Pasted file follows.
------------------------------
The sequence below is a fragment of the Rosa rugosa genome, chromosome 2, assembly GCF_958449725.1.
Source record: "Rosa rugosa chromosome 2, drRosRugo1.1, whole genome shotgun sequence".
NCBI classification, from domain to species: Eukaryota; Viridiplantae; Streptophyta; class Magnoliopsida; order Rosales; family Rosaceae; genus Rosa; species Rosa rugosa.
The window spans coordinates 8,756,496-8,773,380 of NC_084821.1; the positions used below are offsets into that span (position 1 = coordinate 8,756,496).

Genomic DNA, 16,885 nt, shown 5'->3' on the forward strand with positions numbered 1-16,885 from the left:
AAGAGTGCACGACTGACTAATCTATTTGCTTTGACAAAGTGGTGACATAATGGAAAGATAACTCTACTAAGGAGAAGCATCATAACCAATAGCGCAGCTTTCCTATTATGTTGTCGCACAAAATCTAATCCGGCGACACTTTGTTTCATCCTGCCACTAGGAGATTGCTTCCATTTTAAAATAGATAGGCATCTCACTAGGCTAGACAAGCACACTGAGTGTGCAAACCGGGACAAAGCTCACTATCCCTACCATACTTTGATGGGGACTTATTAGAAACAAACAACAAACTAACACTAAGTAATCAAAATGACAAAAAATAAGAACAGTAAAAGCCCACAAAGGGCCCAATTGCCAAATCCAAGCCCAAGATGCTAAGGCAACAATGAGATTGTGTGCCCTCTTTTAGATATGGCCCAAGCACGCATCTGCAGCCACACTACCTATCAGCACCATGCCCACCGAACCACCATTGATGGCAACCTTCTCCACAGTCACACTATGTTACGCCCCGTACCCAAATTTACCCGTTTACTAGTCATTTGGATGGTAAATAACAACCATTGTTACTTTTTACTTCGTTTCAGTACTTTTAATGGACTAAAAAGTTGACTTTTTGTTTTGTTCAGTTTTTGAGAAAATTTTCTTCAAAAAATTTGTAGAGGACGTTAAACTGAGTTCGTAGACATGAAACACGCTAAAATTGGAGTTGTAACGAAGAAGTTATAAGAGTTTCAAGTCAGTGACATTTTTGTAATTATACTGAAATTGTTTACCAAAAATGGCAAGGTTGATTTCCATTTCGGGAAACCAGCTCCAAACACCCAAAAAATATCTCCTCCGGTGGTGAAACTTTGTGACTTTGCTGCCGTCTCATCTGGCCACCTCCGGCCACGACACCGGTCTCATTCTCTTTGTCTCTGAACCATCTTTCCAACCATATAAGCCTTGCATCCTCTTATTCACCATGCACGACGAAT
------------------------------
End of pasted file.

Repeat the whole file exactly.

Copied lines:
The sequence below is a fragment of the Rosa rugosa genome, chromosome 2, assembly GCF_958449725.1.
Source record: "Rosa rugosa chromosome 2, drRosRugo1.1, whole genome shotgun sequence".
NCBI classification, from domain to species: Eukaryota; Viridiplantae; Streptophyta; class Magnoliopsida; order Rosales; family Rosaceae; genus Rosa; species Rosa rugosa.
The window spans coordinates 8,756,496-8,773,380 of NC_084821.1; the positions used below are offsets into that span (position 1 = coordinate 8,756,496).

Genomic DNA, 16,885 nt, shown 5'->3' on the forward strand with positions numbered 1-16,885 from the left:
AAGAGTGCACGACTGACTAATCTATTTGCTTTGACAAAGTGGTGACATAATGGAAAGATAACTCTACTAAGGAGAAGCATCATAACCAATAGCGCAGCTTTCCTATTATGTTGTCGCACAAAATCTAATCCGGCGACACTTTGTTTCATCCTGCCACTAGGAGATTGCTTCCATTTTAAAATAGATAGGCATCTCACTAGGCTAGACAAGCACACTGAGTGTGCAAACCGGGACAAAGCTCACTATCCCTACCATACTTTGATGGGGACTTATTAGAAACAAACAACAAACTAACACTAAGTAATCAAAATGACAAAAAATAAGAACAGTAAAAGCCCACAAAGGGCCCAATTGCCAAATCCAAGCCCAAGATGCTAAGGCAACAATGAGATTGTGTGCCCTCTTTTAGATATGGCCCAAGCACGCATCTGCAGCCACACTACCTATCAGCACCATGCCCACCGAACCACCATTGATGGCAACCTTCTCCACAGTCACACTATGTTACGCCCCGTACCCAAATTTACCCGTTTACTAGTCATTTGGATGGTAAATAACAACCATTGTTACTTTTTACTTCGTTTCAGTACTTTTAATGGACTAAAAAGTTGACTTTTTGTTTTGTTCAGTTTTTGAGAAAATTTTCTTCAAAAAATTTGTAGAGGACGTTAAACTGAGTTCGTAGACATGAAACACGCTAAAATTGGAGTTGTAACGAAGAAGTTATAAGAGTTTCAAGTCAGTGACATTTTTGTAATTATACTGAAATTGTTTACCAAAAATGGCAAGGTTGATTTCCATTTCGGGAAACCAGCTCCAAACACCCAAAAAATATCTCCTCCGGTGGTGAAACTTTGTGACTTTGCTGCCGTCTCATCTGGCCACCTCCGGCCACGACACCGGTCTCATTCTCTTTGTCTCTGAACCATCTTTCCAACCATATAAGCCTTGCATCCTCTTATTCACCATGCACGACGAAT